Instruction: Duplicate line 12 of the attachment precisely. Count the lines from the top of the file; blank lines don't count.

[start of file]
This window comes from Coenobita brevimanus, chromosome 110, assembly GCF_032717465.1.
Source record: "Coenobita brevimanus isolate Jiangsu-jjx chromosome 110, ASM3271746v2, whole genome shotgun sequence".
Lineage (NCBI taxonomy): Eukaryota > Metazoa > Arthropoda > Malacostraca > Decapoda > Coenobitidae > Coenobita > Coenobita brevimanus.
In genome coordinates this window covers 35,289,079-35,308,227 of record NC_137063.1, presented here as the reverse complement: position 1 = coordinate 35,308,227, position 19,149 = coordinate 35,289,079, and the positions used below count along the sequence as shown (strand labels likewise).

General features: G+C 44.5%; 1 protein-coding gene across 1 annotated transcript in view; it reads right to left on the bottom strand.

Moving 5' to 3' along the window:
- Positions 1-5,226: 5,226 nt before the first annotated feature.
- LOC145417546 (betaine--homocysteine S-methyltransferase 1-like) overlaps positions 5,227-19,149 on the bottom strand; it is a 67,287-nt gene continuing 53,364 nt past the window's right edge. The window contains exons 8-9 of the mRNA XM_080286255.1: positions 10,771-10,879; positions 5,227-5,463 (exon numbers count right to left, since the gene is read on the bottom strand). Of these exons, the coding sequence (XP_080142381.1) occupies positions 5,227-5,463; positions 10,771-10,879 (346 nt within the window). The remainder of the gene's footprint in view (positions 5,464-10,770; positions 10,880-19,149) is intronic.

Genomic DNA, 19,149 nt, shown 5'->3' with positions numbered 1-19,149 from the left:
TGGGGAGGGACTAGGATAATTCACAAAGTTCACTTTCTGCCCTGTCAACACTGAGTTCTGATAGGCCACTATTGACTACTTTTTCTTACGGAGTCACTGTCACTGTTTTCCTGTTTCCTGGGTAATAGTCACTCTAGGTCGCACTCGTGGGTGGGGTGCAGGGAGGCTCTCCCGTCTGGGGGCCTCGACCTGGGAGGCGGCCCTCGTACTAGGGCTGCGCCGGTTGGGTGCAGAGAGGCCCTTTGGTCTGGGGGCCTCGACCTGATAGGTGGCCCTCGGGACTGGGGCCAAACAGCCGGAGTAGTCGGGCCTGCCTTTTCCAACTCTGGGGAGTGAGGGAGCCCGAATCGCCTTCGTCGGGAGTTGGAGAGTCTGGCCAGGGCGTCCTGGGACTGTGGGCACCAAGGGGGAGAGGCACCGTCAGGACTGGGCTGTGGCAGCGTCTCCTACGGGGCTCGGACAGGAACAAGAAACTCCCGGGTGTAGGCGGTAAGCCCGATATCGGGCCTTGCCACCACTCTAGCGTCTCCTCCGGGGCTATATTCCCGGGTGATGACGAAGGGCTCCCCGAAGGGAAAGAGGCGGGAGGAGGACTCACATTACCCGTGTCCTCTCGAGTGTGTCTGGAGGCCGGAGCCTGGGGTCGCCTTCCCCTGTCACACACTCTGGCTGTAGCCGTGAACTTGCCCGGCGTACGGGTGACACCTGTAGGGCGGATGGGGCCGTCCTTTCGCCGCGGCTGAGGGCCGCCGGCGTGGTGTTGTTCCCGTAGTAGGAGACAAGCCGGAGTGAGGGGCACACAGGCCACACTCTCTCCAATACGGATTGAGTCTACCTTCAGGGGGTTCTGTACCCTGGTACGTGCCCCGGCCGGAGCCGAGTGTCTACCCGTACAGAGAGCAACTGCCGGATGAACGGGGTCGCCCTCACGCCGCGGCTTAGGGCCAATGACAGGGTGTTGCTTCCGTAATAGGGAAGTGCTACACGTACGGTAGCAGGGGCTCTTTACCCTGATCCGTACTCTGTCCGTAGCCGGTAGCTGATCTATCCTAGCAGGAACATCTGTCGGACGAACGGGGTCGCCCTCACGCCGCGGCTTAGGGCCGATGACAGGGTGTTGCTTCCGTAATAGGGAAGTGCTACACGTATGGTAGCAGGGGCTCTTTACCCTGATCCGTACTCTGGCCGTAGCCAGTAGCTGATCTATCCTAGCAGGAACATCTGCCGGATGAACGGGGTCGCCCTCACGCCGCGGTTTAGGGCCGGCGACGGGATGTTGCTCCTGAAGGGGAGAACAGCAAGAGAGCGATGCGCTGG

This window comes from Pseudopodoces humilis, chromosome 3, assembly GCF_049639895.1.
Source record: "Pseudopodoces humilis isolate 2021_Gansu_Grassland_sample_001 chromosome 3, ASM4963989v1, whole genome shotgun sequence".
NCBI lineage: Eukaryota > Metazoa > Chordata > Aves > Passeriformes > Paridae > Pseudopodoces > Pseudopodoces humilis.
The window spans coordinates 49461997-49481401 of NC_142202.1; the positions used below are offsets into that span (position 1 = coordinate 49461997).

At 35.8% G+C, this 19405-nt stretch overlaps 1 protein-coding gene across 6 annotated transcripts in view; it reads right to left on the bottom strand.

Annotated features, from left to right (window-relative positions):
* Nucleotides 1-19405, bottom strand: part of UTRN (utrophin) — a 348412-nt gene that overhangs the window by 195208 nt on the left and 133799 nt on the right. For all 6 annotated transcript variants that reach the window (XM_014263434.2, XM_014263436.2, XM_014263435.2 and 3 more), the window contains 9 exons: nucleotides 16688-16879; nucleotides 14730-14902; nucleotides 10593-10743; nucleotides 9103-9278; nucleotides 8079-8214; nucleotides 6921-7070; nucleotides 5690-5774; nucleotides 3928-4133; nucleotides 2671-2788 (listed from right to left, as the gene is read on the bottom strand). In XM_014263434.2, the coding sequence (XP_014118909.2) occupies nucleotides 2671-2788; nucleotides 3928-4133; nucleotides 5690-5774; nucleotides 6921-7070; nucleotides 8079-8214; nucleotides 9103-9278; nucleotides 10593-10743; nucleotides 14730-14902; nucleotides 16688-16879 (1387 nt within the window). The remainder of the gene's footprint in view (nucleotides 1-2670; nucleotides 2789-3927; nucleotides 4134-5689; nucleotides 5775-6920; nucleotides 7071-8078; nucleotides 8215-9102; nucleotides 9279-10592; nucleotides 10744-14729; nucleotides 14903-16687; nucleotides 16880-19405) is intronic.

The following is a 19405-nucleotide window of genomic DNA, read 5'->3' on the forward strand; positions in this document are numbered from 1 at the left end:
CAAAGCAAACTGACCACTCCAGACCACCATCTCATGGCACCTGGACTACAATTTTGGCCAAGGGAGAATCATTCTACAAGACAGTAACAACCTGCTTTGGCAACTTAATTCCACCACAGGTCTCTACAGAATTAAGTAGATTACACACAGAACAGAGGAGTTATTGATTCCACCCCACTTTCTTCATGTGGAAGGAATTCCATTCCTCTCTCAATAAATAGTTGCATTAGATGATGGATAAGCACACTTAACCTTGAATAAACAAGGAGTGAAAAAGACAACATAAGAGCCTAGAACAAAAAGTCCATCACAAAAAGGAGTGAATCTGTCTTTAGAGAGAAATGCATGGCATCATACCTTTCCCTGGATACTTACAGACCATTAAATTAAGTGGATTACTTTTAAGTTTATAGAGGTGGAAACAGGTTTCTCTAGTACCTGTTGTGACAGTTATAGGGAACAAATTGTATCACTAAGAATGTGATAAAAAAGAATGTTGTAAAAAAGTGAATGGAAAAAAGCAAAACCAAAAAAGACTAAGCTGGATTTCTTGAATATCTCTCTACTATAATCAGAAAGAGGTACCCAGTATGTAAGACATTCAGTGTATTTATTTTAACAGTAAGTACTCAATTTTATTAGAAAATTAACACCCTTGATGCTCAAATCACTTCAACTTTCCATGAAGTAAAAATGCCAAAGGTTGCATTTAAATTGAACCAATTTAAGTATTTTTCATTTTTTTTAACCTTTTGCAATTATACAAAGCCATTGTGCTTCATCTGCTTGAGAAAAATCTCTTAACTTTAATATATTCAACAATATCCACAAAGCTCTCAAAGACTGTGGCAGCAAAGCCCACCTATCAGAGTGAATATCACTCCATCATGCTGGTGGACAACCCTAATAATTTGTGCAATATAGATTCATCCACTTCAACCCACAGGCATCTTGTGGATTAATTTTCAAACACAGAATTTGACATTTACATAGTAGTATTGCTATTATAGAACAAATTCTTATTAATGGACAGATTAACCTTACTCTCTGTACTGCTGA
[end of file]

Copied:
Source record: "Pseudopodoces humilis isolate 2021_Gansu_Grassland_sample_001 chromosome 3, ASM4963989v1, whole genome shotgun sequence".